U.S. MINIMUM WAGE

The first federal minimum wage was 25 cents per hour, enacted in 1938. The highest federal minimum wage after adjusting for inflation was $1.60 per hour, which took effect in February 1968 and is equal to $11.79 an hour today. The current federal minimum is $7.25 an hour, unchanged since January 2009.

Washington, D.C., and 29 states require minimum wages above the federal level. The highest current rate is $13.25 an hour in Washington, D.C. Several states have scheduled increases to go above that amount, with California and New York mandating $15 an hour in 2020 and 2021, respectively.

Missouri first mandated a state minimum wage in 1990, when Gov. John Ashcroft signed a law requiring businesses in the state to match the federal minimum. The federal minimum wage only applies to businesses engaged in interstate commerce. Missouri's minimum wage was set above the federal level for the first time in 2006, when 76 percent of voters approved a wage of $6.50 per hour with indexing for inflation.

The average wage for all industries in Missouri at the end of 2017 was $23.62 an hour, according to the Quarterly Census of Employment and Wages.

THE DEBATE

The debate over the minimum wage often is over its purpose – whether it should be a “living wage” covering basic needs or whether it is a “starter” wage intended to make a worker affordable to a business while they are learning their job.

“The minimum wage should always be set with an eye towards its effect on employment of those people receiving it,” said Peter Meuser, a professor of economics at the University of Missouri.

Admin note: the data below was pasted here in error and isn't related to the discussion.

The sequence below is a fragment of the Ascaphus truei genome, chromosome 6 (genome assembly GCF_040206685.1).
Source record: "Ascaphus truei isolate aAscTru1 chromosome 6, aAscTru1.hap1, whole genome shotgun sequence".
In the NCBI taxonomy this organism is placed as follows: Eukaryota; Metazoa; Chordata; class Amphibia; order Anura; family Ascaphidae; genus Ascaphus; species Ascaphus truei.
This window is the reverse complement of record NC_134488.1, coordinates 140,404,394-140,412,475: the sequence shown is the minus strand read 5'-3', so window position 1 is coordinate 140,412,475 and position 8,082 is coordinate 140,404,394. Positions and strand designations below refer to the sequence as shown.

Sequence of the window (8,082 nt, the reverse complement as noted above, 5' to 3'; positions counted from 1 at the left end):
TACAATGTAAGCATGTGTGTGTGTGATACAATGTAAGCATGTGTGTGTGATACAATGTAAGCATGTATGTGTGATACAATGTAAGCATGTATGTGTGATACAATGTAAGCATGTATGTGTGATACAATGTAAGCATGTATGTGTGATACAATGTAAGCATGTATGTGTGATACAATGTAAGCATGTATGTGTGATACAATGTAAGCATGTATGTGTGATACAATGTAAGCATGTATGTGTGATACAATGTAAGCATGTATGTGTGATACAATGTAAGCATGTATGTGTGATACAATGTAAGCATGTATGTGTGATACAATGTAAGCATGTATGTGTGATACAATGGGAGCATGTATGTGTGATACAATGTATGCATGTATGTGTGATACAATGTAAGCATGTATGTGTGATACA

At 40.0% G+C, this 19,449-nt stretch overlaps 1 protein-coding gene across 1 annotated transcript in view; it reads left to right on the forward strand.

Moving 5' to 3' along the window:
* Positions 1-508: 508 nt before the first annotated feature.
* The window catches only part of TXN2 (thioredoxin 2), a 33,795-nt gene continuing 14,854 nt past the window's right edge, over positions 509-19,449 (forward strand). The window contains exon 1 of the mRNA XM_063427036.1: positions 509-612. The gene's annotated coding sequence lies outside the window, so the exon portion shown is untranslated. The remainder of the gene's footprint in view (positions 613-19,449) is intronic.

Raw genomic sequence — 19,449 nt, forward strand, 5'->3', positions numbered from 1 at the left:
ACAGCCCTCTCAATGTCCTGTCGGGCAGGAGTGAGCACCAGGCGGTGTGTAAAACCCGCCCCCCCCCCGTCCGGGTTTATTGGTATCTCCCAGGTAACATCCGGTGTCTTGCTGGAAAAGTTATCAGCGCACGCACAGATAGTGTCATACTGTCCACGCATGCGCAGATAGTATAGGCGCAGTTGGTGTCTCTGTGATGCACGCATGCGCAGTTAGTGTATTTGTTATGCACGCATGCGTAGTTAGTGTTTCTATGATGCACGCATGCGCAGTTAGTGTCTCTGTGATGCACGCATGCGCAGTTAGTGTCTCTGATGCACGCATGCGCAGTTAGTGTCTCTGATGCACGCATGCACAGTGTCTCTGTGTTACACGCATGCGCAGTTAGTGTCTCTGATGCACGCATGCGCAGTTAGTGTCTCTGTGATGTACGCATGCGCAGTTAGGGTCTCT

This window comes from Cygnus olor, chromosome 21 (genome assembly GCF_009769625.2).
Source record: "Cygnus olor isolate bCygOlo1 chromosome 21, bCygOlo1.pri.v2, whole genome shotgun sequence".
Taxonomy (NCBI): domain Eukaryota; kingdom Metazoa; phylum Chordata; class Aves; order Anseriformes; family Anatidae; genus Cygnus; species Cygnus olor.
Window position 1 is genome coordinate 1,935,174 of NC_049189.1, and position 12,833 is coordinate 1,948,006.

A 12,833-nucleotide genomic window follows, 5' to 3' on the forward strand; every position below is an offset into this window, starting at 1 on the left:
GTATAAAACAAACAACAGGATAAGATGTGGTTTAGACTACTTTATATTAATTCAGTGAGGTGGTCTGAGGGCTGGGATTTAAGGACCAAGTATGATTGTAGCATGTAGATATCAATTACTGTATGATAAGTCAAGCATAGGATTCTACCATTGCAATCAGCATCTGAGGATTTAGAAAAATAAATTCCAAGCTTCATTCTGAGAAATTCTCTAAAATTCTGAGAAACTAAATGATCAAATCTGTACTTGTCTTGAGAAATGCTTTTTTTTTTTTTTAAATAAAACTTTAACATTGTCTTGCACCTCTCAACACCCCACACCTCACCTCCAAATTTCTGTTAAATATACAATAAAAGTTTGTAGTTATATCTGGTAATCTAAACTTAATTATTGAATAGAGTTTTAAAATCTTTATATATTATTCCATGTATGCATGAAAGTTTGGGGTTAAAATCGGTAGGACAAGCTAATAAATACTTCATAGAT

Meuser studies the employment of low-income workers and the impact of policies that impose work requirements on public assistance programs.

“Raising the minimum wage, if you put a substantial number of people out of work, doesn’t help them support their families,” Meuser said.

A parent working full time with a child receiving the current minimum wage is eligible for taxpayer help in the form of food stamps. The child is eligible for Medicaid to cover medical expenses.

Fair-market rents, the standard rates developed to determine federal housing assistance, range from $641 a month for a two-bedroom apartment in rural Moniteau County to $896 per month in St. Louis. Those rates would require two to three weeks of pay for a person with a child earning minimum wage to cover housing.

Raise-Up Missouri cites a 2015 study by the University of California-Berkeley that pegs the cost of public assistance to working families in the state at $2.4 billion in federal tax dollars and $335 million in state revenue.

“I can tell you that anybody who makes minimum wage or slightly above minimum wage, that no matter how long or how hard they work, it is never enough at the end of the month,” Wyche said.